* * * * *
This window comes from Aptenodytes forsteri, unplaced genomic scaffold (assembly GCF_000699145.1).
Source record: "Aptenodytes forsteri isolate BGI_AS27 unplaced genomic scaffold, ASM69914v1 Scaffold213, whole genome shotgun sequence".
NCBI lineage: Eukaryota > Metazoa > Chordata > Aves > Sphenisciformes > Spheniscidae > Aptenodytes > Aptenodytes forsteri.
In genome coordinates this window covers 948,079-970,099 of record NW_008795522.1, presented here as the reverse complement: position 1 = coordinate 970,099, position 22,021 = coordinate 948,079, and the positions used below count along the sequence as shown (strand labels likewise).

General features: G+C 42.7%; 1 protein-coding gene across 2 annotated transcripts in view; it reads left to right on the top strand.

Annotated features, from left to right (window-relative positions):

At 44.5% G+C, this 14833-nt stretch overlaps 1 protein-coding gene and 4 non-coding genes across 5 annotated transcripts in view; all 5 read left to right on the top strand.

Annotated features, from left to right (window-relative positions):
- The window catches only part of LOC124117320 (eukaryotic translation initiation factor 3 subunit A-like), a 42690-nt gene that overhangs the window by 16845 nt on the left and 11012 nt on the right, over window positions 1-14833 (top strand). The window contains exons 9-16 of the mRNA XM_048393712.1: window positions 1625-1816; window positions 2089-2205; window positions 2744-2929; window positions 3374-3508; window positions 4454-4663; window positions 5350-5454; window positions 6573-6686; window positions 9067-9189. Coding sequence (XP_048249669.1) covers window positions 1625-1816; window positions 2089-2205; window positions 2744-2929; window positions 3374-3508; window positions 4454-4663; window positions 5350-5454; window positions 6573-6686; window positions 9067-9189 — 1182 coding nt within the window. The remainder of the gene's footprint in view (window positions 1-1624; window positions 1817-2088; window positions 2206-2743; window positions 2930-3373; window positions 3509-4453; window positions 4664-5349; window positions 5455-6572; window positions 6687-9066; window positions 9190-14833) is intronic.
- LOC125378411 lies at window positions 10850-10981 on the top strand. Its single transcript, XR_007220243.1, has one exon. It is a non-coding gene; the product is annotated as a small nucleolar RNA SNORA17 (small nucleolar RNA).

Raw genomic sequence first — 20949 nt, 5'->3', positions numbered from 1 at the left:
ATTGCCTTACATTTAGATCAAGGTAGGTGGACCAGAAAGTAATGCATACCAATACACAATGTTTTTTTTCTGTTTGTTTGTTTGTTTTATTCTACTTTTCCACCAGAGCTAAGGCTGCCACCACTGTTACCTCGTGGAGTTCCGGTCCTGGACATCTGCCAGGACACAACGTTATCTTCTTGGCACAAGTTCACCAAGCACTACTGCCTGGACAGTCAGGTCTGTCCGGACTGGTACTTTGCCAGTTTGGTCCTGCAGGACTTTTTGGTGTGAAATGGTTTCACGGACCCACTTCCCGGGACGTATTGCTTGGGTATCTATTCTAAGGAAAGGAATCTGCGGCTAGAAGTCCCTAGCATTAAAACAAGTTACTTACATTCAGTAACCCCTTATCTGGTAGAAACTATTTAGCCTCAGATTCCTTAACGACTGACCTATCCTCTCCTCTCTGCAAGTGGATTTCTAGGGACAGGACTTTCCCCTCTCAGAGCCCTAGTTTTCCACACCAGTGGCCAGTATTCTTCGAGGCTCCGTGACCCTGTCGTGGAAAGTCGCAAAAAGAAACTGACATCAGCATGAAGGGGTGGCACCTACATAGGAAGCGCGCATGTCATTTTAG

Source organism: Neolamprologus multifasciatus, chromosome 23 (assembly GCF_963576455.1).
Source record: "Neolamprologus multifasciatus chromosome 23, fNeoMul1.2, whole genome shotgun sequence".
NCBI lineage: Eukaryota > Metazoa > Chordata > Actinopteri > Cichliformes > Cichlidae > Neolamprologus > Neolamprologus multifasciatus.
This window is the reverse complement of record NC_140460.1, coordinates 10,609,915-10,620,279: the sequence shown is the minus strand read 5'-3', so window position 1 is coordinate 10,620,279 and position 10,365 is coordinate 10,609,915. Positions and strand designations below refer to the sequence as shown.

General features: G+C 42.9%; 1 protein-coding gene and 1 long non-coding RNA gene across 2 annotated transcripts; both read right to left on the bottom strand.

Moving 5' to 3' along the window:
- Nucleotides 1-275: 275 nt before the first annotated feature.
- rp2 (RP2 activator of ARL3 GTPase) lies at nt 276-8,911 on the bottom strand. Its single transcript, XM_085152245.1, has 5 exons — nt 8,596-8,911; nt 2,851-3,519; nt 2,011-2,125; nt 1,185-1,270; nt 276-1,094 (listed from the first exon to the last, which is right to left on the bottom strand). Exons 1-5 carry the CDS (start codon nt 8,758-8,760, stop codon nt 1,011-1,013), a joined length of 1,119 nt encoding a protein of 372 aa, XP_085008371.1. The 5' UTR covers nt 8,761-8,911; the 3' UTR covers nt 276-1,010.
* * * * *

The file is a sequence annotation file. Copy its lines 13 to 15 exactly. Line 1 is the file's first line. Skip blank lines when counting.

Source organism: Neolamprologus multifasciatus, chromosome 23 (assembly GCF_963576455.1).
Source record: "Neolamprologus multifasciatus chromosome 23, fNeoMul1.2, whole genome shotgun sequence".
NCBI lineage: Eukaryota > Metazoa > Chordata > Actinopteri > Cichliformes > Cichlidae > Neolamprologus > Neolamprologus multifasciatus.